Already the explanations on the term “decision” are not convincing. First of all, the conclusion of the GA only from the missing legal definition to a broad understanding of the term is wrong. Next, the GA mixes up the requirement of a decision with the already affirmed significant impairment when it requires a case-by-case examination of the severity of the impact for the decision. And finally, it remains unclear to what extent the credit score should have the binding force previously demanded and not merely be a recommendation.
The location of the “decision” at the credit agency also raises questions. As the reference to the internal rules and practices of the financial institution shows, it is not within the power of the credit agency whether a decision is subject to Art. 22 GDPR. The financial institution determines whether a human being checks additional criteria, i.e. whether there is no exclusive automation, and whether – depending on the link to the score value – the credit decision is positive or negative and thus whether there is a relevant impact. Placing the decision with the credit agency leads to the problematic result that, depending on the behavior of third parties, punishable obligations are imposed on the credit agency, especially with regard to information and disclosure. To make matters worse, the credit agency will often not be aware of these internal requirements of the financial institutions.
Furthermore, there is no gap in legal protection. If the financial institution makes an automated decision (based on the credit score), it bears the associated obligations, in particular to provide information about the logic involved. Article 15 of the GDPR does not provide for an exception due to impossibility. The financial institution can and must therefore obtain the information required to fulfill the right to information from the credit agency. If the financial institution does not provide information, it risks a significant fine accordingly. This will also be incentive enough for financial institutions to have access to this information contractually guaranteed by the credit agency. Furthermore, there is even less of a legal protection gap with regard to the rights to rectification and deletion addressed by the GA, which the data subject can assert against the credit agency anyway.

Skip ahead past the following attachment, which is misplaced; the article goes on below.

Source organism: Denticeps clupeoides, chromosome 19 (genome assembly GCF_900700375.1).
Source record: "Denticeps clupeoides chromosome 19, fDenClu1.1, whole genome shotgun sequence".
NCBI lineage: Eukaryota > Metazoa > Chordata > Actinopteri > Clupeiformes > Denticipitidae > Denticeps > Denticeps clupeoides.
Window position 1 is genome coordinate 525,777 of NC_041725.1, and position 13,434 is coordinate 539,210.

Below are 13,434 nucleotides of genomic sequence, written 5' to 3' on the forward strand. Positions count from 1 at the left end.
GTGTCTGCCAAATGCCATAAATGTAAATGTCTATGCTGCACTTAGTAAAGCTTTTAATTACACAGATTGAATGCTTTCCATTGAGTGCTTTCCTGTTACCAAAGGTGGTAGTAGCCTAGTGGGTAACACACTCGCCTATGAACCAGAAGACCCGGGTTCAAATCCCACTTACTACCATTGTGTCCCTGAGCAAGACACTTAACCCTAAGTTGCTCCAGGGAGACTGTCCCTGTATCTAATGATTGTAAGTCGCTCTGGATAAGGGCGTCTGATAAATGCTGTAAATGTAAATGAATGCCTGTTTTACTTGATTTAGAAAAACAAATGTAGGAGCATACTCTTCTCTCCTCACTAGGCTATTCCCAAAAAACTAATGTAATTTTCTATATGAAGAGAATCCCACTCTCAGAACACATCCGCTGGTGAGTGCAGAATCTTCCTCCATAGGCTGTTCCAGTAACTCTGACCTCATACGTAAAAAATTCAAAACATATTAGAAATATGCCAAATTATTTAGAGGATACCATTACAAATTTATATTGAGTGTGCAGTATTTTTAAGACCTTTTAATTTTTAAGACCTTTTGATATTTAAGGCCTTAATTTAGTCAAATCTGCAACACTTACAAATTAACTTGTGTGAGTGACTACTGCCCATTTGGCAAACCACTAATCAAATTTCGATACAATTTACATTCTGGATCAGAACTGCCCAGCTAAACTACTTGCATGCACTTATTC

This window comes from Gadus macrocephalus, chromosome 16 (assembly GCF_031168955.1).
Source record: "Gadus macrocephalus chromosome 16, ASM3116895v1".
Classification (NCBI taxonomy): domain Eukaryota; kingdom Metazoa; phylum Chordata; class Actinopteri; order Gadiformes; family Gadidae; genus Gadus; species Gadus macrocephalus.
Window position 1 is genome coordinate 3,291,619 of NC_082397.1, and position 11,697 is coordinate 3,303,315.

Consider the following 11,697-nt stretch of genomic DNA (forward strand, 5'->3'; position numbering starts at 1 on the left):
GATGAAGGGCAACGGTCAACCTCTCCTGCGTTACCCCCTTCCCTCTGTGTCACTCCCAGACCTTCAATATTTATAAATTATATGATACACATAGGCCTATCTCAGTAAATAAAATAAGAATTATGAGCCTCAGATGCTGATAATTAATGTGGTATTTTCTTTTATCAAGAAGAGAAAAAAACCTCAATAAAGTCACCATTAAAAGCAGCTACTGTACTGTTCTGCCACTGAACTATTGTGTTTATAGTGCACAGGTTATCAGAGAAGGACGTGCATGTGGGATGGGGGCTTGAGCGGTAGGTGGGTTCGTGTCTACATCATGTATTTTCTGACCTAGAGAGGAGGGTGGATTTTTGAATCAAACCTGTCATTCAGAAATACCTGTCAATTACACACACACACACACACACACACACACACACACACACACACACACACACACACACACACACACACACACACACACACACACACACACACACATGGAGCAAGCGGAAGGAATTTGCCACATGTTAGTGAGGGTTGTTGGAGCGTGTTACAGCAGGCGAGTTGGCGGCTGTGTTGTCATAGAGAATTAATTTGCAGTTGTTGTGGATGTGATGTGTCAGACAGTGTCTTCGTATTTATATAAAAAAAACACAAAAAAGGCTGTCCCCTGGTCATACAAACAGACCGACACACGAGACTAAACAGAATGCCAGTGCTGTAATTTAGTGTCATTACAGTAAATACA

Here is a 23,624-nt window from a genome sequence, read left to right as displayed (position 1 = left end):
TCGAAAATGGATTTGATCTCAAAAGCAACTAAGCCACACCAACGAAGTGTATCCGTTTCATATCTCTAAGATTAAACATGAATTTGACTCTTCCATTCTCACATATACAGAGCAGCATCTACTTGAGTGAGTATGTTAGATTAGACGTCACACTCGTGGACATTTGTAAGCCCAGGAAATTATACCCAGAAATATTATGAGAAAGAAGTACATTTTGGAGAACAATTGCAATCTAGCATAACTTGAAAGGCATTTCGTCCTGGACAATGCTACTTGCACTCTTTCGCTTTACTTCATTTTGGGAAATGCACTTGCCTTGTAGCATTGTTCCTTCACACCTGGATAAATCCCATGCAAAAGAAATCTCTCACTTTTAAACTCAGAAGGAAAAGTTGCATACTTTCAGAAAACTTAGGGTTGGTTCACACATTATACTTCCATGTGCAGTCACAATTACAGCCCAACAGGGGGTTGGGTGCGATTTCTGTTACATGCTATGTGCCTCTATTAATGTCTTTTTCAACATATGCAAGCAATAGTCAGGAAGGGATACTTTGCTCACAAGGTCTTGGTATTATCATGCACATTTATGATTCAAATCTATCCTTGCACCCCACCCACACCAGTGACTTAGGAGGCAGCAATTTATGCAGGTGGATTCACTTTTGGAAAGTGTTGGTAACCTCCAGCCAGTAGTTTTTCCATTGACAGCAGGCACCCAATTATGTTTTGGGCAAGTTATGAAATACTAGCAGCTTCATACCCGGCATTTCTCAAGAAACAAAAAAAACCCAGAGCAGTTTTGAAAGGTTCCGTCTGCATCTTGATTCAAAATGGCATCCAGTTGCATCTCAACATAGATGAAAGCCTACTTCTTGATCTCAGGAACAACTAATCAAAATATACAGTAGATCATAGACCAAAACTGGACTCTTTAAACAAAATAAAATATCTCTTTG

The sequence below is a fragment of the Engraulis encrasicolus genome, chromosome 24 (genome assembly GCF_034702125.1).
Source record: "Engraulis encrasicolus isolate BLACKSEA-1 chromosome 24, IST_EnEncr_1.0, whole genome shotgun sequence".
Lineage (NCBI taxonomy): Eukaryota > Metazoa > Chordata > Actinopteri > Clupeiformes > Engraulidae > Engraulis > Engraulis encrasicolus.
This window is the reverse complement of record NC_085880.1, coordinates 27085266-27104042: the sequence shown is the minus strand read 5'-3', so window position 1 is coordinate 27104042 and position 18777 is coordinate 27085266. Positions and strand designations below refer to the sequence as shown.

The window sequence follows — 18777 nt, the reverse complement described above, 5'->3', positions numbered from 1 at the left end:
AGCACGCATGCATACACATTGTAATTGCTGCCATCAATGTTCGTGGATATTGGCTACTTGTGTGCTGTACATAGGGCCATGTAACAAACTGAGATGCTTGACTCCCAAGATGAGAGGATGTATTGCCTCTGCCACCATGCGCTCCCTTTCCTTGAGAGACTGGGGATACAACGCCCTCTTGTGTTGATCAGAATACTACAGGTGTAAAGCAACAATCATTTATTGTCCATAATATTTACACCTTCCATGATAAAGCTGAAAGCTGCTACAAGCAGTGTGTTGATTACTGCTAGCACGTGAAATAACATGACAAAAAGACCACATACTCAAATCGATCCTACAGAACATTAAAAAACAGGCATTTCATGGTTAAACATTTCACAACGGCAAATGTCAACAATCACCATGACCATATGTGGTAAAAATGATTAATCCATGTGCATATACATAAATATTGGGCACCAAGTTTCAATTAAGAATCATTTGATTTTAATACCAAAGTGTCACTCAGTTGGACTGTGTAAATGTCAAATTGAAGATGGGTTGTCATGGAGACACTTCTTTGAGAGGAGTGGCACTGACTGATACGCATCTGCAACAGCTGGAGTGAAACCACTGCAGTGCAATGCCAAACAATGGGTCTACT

On the contrary, it is the case law proposed by the GA that opens a legal protection gap. If the data subject has the rights to review and challenge (cf. Art. 22(3) GDPR) vis-à-vis the credit agency and not vis-à-vis the financial institution, he or she can at most obtain a change in the credit score, but loses an opportunity to influence the credit decision, which is probably more relevant for him or her.
The GA’s implicitly expressed view that Art. 22 (1) GDPR does not already cover profiling (which causes a legal consequence or a significant impairment), as is sometimes argued in the doctrine, must nevertheless be endorsed. Otherwise, he could have saved himself the trouble of locating the decision after he had qualified credit scoring as profiling and affirmed a significant impairment.
Conformity of Section 31 BDSG with European Law
In the context of the second question referred, the GA examined relatively comprehensively whether an opening clause exists, i.e. a legal basis for the enactment of a national provision such as Section 31 BDSG.
Article 22(2)(b) of the GDPR does allow an exception to the restrictions on automated decisions “based on legal provisions of the Union or the Member States”. However, the provision cannot serve as a legal basis, since Section 31 BDSG also covers “non-automated decisions” without differentiation and regulates the “use”, not the “creation” of a probability value.
An opening clause could result from Art. 6(2) or (3) of the GDPR, upon consideration of which the GA concludes,
that Member States may adopt more specific provisions if the processing is “necessary for compliance with a legal obligation to which the controller is subject” or “necessary for the performance of a task carried out in the public interest or in the exercise of official authority vested in the controller”. These conditions have the effect of narrowly limiting the regulatory power of the Member States and thus preclude arbitrary recourse to the opening clauses provided for in the GDPR, which could frustrate the objective of harmonizing the law in the area of personal data protection.
There is no obligation under national law to establish a score value. It is true that a credit agency also acts in the public interest, for example by helping to protect consumers from overindebtedness, to ensure the stability of the financial system and to improve access to credit. However, this is not (as would be required) a matter of public welfare, such as public health or social security, i.e. classic tasks of the state. These opening clauses are therefore not relevant either.
Article 6(1)(f) of the GDPR, the legal basis for data processing based on a legitimate interest, does not contain an opening clause and does not allow the Member States to specify the legitimate interest, as is the case under Section 31 of the BDSG.
In the opinion of the GA, it must therefore be assumed that national provisions such as Section 31 BDSG are not compatible with the GDPR. This is a justifiable position, which is also found in German doctrine. Despite the possible inapplicability of Section 31 BDSG, it can be assumed that its value decisions will continue to play an important role in the balancing of interests pursuant to Article 6 (1) (f) GDPR (in German practice).